Abuse of the Elderly Rises Dramatically


More than 1.5 million elderly Americans may be victims of physical or mental abuse each year, most frequently by members of their own families, the House Aging Committee will report today. A nationwide survey, the first since 1981, shows that incidents of abuse have been increasing, and now touch 1 in 20 persons over the age of 65. The survey results--based on data gathered by states in 1988--are a combination of actual reports and estimates.

The most likely victims are women over 75, and the abuser is frequently the son of the victim, according to an investigative survey by the Aging Committee’s health subcommittee.

The report, with pictures of victims and details of their sufferings, offers a litany of fear and violence: A 77-year-old California woman told police her son hit her on the head with beer bottles, and a 71-year-old Massachusetts man suffered a six-inch gash in his forehead when his son struck him with a frying pan. In Montana, an elderly woman refused to give her nephew money, and he gave her a black eye, threatened to kill her and set fire to a ranch.

“We have surveyed the states and found that the incidence of elder abuse is up a dramatic 50%, from 1 million victims in 1980 to 1.5 million today,” said Rep. Edward R. Roybal (D-Los Angeles), chairman of the aging committee, which holds a hearing on the issue today.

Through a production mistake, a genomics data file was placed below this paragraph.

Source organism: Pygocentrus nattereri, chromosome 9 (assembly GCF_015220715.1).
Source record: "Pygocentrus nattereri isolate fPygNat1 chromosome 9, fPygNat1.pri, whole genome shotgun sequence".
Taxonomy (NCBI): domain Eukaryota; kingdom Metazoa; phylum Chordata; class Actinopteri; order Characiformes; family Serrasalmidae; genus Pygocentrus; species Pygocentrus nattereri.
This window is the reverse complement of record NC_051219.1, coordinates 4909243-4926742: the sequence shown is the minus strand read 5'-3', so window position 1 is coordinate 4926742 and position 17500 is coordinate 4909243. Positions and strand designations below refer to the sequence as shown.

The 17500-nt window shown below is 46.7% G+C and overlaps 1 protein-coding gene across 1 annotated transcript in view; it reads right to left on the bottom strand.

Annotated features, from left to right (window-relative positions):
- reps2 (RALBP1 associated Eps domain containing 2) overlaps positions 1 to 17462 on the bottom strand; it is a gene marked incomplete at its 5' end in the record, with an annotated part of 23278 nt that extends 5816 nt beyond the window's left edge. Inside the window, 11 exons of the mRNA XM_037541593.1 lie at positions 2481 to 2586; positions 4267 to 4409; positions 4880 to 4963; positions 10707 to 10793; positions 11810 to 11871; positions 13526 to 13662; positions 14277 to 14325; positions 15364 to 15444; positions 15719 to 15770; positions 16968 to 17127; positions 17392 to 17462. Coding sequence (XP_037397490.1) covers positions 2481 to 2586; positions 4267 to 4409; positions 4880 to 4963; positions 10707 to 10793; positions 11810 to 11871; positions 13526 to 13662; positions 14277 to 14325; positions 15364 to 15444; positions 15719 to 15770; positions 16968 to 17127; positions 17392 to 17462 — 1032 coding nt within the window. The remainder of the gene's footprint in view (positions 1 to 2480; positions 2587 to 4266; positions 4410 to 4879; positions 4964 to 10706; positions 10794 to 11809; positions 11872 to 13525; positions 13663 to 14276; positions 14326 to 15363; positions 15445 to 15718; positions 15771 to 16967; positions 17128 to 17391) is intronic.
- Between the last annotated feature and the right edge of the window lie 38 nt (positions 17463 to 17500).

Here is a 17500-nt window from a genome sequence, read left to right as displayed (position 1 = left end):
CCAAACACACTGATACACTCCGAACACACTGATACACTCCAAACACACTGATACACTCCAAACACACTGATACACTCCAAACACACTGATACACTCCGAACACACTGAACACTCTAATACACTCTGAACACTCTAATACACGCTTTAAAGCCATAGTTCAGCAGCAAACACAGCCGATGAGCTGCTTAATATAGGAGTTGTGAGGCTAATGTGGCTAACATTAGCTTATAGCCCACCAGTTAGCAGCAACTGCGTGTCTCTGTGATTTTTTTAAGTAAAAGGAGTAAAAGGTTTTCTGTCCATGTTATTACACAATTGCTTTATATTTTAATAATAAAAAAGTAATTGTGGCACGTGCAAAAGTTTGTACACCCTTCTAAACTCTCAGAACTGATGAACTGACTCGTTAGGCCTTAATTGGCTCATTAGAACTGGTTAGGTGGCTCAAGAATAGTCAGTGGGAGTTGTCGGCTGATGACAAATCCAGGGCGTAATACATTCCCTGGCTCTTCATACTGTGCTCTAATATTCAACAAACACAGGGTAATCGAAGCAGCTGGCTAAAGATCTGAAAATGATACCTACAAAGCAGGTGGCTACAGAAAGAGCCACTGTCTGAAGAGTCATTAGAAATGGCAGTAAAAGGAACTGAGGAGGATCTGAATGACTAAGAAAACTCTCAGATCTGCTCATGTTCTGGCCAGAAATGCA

“The lack of meaningful elder abuse programs and funding, coupled with the rapid growth of America’s elderly population, is a prescription for even greater disaster than now exists,” Roybal said.

In Los Angeles County, reports of elder abuse have risen 300% in four years, since the state passed a law making it mandatory for doctors and others to report cases of elder abuse, according to Ray Garcia, assistant director of the Department of Public Social Services.

“People do not understand it is so widespread,” Garcia said. “It’s the way we thought of child abuse in the 1970s. We all felt this happens only with poor families in depressed parts of town, but we have learned it happens in every socio-economic area.” The county toll-free number for confidential reporting of abuse is 1-800-992-1660.

Roybal hopes his hearing will stimulate Congress to increase federal grants to help the states “in identifying and helping these tragic victims. This is a crisis of epic proportions and we cannot afford to wait any longer.”

Only one in eight cases of elder abuse is reported to the police or welfare and social service agencies, the Aging Committee report estimated. Victims “are often ashamed to admit their children or (other) loved ones abuse them or they may fear reprisals if they complain.”

The report described typical victims and abusers: “Alcoholism, drug addiction, marital problems, and long-term financial difficulties all play a role in bringing a person to abuse his or her parents. The son of the victim is the most likely abuser, followed by the daughter of the victim. It is interesting to note that the abuser, in many cases, was abused by the parents as a child.”

The abuse of the elderly covers a wide variety of behavior, including theft, neglect and verbal harassment, as well as physical attacks. The report cited the case of an 80-year-old California woman found “locked in her home, malnourished, ill and isolated,” a prisoner of grandsons, who were alcoholics and cocaine abusers.

The grandsons “had kept their grandmother isolated from all outside contact, denying entry to visiting nurses and canceling Meals on Wheels. They had also cashed their grandmother’s Social Security checks and had almost depleted her bank account,” the report said.